A young Nigerian writer with several novels to her name, she is probably best known for Half of a Yellow Sun and Americanah, but I also found her first novel Purple Hibiscus a great read. Set in post-colonial Nigeria, our central character is Kambili a young girl living in a wealthy home, dominated by her devoutly religious father Eugene. Eugene rules his household with a Bible and with his fists. Trying to live in this violent household, while outwardly appearing like the perfect family, is hard for Kambili and her brother Jaja. They are regularly disciplined and beaten, with their mother Beatrice suffering two miscarriages due to Eugene’s violence. The children’s escape is to their Father’s sister Aunty Ifeoma who works and lives on the university campus at the capital Nsukka. This is a happy, liberal house and is so full of life. Here, Kambili learns to have a voice and form her own opinions. She also experiences a sexual awakening as she develops a crush on a young priest Father Amadi. As life in their own home comes to boiling point, how will Kambili break free from her father’s tyranny and live her own life.
4. Louise Hare
Louise is a London based author whose debuted novel was only just published in March this year. This Lovely City is one of my favourite novels of this year so far and is based in post WW2 London. The Empire Windrush has brought commonwealth citizens from the West Indies to work and settle in the UK. Lawrie is just off the boat, working as a postman by day and a Jazz musician by night. He has settled in lodgings in South London and has fallen in love with the girl next door. One day he makes a terrible discovery by the pond on Hampstead Heath and despite reporting to the police, the lead detective is convinced Lawrie is the guilty party. Girl next door, Evie, still lives with her Mum who is fiercely protective of her daughter, She has been the victim of prejudice due to Evie being mixed race. Will the truth come out or will Lawrie be imprisoned for something he hasn’t done? So evocative, you’ll feel yourself in the jazz bars of London.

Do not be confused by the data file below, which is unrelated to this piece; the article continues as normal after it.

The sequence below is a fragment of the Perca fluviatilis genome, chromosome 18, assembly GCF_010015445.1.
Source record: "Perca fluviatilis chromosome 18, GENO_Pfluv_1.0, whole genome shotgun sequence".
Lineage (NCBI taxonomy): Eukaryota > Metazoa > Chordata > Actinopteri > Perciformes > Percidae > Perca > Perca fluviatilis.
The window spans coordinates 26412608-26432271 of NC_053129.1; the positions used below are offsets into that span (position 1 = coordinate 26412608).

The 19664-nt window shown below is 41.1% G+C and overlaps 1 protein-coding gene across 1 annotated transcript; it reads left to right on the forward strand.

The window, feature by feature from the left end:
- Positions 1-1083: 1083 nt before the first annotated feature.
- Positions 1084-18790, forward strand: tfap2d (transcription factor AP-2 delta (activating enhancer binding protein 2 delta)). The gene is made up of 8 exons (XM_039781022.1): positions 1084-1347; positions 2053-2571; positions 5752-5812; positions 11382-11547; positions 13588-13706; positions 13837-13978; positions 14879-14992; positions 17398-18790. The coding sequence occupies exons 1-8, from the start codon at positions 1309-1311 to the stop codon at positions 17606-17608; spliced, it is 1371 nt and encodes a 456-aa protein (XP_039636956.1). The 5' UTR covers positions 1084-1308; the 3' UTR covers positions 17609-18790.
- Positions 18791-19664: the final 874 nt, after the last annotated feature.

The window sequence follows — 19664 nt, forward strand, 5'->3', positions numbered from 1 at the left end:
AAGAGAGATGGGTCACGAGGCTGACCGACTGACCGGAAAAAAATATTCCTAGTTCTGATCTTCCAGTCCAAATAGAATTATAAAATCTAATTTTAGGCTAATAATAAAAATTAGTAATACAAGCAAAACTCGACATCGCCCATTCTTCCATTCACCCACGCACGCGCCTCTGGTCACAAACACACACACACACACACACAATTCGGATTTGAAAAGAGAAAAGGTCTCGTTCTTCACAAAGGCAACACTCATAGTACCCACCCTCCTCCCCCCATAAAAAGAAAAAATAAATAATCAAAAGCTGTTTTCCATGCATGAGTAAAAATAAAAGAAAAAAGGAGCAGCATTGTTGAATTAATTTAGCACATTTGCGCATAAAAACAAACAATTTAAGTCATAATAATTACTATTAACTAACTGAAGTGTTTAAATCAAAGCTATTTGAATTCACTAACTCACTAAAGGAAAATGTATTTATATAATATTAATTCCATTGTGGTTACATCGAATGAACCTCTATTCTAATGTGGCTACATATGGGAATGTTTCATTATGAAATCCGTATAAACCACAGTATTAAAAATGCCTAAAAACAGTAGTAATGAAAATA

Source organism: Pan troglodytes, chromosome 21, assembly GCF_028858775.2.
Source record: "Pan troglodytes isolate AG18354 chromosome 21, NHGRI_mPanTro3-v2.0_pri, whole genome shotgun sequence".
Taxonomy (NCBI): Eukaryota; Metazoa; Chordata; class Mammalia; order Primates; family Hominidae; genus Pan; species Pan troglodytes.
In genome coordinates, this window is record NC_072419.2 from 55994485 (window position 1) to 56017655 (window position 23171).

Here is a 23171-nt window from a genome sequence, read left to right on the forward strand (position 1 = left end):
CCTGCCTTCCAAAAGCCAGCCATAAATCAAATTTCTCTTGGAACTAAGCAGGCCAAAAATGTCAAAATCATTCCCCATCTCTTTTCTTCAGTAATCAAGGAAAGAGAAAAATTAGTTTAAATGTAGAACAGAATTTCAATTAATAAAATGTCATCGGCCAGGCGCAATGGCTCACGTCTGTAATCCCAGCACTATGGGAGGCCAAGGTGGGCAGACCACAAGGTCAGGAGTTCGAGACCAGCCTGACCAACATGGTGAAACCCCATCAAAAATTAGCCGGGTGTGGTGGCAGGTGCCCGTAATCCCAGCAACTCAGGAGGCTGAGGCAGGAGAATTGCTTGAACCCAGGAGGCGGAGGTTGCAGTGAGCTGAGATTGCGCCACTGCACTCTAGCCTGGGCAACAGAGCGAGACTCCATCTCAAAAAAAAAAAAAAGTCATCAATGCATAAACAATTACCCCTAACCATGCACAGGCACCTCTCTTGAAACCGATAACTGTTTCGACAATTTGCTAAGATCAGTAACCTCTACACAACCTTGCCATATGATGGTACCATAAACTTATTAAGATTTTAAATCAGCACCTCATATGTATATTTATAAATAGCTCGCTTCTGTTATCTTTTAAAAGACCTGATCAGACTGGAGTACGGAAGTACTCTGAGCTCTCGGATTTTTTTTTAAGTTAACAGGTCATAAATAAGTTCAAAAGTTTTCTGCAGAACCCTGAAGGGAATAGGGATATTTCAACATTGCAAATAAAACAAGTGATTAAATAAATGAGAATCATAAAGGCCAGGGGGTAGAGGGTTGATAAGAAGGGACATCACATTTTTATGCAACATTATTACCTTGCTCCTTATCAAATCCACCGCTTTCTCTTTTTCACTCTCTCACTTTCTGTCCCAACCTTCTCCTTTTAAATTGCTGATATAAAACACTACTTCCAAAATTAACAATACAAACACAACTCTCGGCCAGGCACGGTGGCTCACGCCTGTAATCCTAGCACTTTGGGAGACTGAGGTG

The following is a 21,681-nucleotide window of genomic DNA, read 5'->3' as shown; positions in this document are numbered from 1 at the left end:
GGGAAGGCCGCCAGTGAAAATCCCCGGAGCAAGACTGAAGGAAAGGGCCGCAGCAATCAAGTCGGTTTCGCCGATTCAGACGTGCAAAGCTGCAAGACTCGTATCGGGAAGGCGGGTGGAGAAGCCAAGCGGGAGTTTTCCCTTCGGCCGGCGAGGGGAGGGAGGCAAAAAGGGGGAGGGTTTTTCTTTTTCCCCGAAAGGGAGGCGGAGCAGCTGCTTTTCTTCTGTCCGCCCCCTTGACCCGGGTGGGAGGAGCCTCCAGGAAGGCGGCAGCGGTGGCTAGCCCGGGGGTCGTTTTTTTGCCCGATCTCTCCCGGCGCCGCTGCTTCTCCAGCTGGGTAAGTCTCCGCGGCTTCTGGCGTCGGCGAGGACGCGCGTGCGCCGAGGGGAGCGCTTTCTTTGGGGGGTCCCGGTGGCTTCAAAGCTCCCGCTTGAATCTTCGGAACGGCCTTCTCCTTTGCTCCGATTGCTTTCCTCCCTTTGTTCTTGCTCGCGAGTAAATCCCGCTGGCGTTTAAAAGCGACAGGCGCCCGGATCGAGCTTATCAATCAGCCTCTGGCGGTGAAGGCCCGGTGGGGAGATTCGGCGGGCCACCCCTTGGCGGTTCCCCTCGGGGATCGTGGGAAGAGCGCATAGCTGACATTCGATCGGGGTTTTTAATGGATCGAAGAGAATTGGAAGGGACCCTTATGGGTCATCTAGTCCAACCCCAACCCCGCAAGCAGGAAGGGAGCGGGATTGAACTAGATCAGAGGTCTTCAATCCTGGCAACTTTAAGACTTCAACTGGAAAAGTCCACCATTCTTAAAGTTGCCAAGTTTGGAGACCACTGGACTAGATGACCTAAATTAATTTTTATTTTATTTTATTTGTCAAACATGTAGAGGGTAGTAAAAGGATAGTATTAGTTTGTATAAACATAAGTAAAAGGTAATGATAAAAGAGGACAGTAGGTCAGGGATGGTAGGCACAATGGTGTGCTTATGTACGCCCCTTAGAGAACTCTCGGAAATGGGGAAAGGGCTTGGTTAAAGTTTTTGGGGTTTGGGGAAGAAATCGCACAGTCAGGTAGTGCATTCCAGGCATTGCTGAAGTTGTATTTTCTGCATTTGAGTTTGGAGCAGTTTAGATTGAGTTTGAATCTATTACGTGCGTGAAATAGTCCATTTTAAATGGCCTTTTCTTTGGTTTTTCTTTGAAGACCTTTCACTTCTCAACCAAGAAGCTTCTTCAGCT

5. Andrea Levy
Born in London, Andrea Levy is of Afro-Jewish descent and is probably well known as an author. Her novel Small Island was adapted for television starring Noemi Harris and David Oloweyi a few years ago, and her more recent novel The Long Song appeared on television at Christmas. Small Island covered our commonwealth citizens who signed up to fight for the British Forces in WW2, then those who came over post-war on the Empire Windrush. Gilbert Joseph fought in the war and now has lodgings with White-British woman Queenie Bligh. Unknown to him, Queenie is pregnant, the father is someone Gilbert knows from the same island, Michael Roberts. Michael is charming and charismatic but isn’t good at facing up to responsibilities. Hortense has grown up alongside Michael in Jamaica and had a huge crush in him, however she ends up marrying Gilbert in order to get to the UK. Hortense is proud of her education and is very sure that her mother country will want her skills as a teacher. However much Gilbert tells her that it’s different to the England they were promised back home, Hortense won’t believe him and it comes as a huge shock. When they find out Queenie’s secret, how will they help?
The Long Song is written as a memoir by an elderly Jamaican woman who lived through the final years of slavery in the 19th Century. It’s the story of July, a young black girl living on a plantation. When she’s a small child the the young plantation mistress takes her away from her mother, who works in the fields, and brings her into the house. She changes her name and sets about training her as her own lady’s maid. They then become rivals for the love of the new plantation overseer. However, soon comes the Baptist War and the last days of slavery. Despite the dramatic history she tells, July often strikes a strong comedy tone in the novel. Yet she also documents incredible power shifts between master and servant and the reader is drawn in to see who prevails.
This is only a very small selection of authors to try out but it is a start and I think we can all learn from them and author’s other work. Let me know how you get on and we can maybe chat about the book, but also other authors you could follow. This is a very bookish way of supporting the BAME community; not just by buying the author’s books but by reading and listening.
You can also help by donating to or visiting organisations such as:
And let people know about these opportunities for BAME writers and illustrators: